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Manaia - Big-bellied seahorse

NZs only seahorse species

black angel fish

Facts

Manaia - Big-bellied seahorse - Hippocampus abdominalis NATIVE

 

Seahorses belong to the syngnathidae family, consisting of pipefishes, piphorses and seadragons! Big-bellied seahorses are the only seahorse species found around the New Zealand coastline and is one of the largest species in the world - growing up to 35cm! This seahorse is found among algae, seagrasses, and rocky reefs in shallow water, and attached to sponges and colonial hydroids in deeper areas. Seahorses are voracious feeders, eating mainly crustaceans, such as shrimp, and other small animals living among the seaweed, such as copepods and amphipods.

Male big bellied seahorses are super-dads, caring 300-700 young at a time in their pouch, caring for up to four broods in summer months.

IUCN red list status: Least Concern 

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Kōpūtōtara - Porcupine fish

Creates deadly poison

black angel fish

Facts

Kōpūtōtara - Porcupine fish - Allomycterus pilatus NATIVE

 

Porcupine fish are found in rocky reefs in the eastern Indian Ocean, and southern Australia and New Zealand at depths of 5 - 100m. They feed mainly on molluscs, crustaceans and echinoderms, using  their fused teeth plate to crush hard shells. 

Like their cousins the pufferfish, they can ‘puff up’, expand their bodies using water, up to 3 times their original size. This is only used as a last resort as it seriously decreases their manoeuvrability. Porcupine fish, along with pufferfish contain a neurotoxin called tetrodotoxin, which is produced by a symbiotic bacteria, as a defence against predators.

IUCN red list status: Not evaluated

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Kahawai

Fish herders

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Facts

Kahawai - Arripis trutta NATIVE

 

Kahawai are found all around New Zealand in coastal areas, harbours and estuaries, with juveniles preferring shallow coastal waters and adults open water. They live together in large schools and can often be found hunting for small fish such as anchovies and yellow-eyed mullet. Kahawai have a firm, solid body with strong swimming muscles, helping them to make lengthy migrations and feed in fast moving feeding events. They vary from grey-blue to blue-green above and are silvery beneath, helping them to camouflage in the ocean light from above and below, protecting themselves from predators. With their ability to cover vast distances quickly because of their strength and speed, it is difficult to protect them by means of marine reserves.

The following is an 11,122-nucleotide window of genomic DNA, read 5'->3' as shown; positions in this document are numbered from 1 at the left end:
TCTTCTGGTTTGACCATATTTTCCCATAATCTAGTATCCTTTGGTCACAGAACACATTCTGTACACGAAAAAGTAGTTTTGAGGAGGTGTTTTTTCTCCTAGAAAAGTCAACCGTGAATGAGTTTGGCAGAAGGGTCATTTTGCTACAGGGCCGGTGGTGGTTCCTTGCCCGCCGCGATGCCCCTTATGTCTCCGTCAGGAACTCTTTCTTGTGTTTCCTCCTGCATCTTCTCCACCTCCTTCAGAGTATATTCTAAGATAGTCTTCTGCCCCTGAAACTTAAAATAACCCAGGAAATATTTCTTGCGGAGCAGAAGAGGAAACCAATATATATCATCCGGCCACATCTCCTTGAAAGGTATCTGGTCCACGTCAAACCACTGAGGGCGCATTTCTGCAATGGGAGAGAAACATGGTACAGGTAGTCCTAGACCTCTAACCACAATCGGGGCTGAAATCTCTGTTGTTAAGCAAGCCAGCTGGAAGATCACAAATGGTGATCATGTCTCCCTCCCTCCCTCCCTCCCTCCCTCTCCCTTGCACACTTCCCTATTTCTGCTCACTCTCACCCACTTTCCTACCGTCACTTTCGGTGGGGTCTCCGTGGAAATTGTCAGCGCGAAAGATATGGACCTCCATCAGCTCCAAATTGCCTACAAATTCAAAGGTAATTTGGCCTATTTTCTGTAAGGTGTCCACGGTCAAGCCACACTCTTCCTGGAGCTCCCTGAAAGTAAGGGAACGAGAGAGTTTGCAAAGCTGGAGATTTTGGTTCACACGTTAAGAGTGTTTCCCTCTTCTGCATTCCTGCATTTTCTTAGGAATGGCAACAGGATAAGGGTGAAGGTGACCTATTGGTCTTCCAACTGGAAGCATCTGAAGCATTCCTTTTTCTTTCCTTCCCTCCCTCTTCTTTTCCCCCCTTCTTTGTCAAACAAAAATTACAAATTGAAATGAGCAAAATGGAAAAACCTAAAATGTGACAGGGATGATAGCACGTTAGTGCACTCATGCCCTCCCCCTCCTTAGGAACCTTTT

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Hiwihiwi - Kelpfish

Loves the surge zone[

black angel fish

Facts

Hiwihiwi - Kelpfish - Chironemus marmoratus NATIVE

 

Hiwihiwi are ray-finned fishes found in southern Australia and the North Island of New Zealand. This species is found in kelp and areas with macroalgae on reefs in shallow water in areas that are frequently subjected to powerful surges or waves. They feed on a range of invertebrates including small molluscs, crabs and sea urchins. They remain close to the seabed and move around the surge zone, using their large pectoral fins to steady themselves.

IUCN red list status: Not evaluated

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Lord Howe Island butterflyfish

Subtropical fish

black angel fish

Facts

Lord Howe Island butterflyfish - Amphichaetodon howensis NATIVE

 

This fish occurs in subtropical marine waters along the eastern coastline of Australia and as its standard name suggests, from Lord Howe Island. It can also be found down the east coast of Northland in New Zealand, at depths of between 10 and 150m in rocky coastal reefs and caves. Adults are usually seen in pairs whereas juveniles are often solitary. The Lord Howe Butterflyfish can be recognised by its colouration. It is yellow above fading to silver on the sides and below. There are five black bands on the sides and another along the top of the snout.

IUCN red list status: Least concern

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Blackmargin dartfish

Introduced via ships' ballast water

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Facts

Blackmargin Dartfish - Parioglossus marginalis 

 

This is a brownish dartfish with a white belly, a purple stripe above a black mid-lateral stripe, and greenish-blue patches. Endemic to eastern Australia from the Hawkesbury River, Sydney, to Wagonga Inlet, Narooma, New South Wales. The Blackmargin Dartfish also occurs in the North Island of New Zealand, where it has been found at Kaitoke wetland, Great Barrier Island and Waitangi Stream at Tom Bowling Bay, North Cape. It may have been introduced to New Zealand via ships' ballast water.

IUCN red list status: Data deficient